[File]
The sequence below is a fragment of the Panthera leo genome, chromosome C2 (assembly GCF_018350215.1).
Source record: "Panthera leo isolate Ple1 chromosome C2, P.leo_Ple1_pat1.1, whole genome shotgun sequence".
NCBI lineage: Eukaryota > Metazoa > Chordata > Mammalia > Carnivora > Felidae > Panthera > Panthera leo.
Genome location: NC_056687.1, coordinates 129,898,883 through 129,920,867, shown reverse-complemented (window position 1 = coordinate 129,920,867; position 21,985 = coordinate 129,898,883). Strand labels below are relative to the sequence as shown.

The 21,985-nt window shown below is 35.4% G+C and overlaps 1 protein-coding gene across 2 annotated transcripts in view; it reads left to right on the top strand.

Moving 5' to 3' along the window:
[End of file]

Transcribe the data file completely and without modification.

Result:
The sequence below is a fragment of the Panthera leo genome, chromosome C2 (assembly GCF_018350215.1).
Source record: "Panthera leo isolate Ple1 chromosome C2, P.leo_Ple1_pat1.1, whole genome shotgun sequence".
NCBI lineage: Eukaryota > Metazoa > Chordata > Mammalia > Carnivora > Felidae > Panthera > Panthera leo.
Genome location: NC_056687.1, coordinates 129,898,883 through 129,920,867, shown reverse-complemented (window position 1 = coordinate 129,920,867; position 21,985 = coordinate 129,898,883). Strand labels below are relative to the sequence as shown.

The 21,985-nt window shown below is 35.4% G+C and overlaps 1 protein-coding gene across 2 annotated transcripts in view; it reads left to right on the top strand.

Moving 5' to 3' along the window: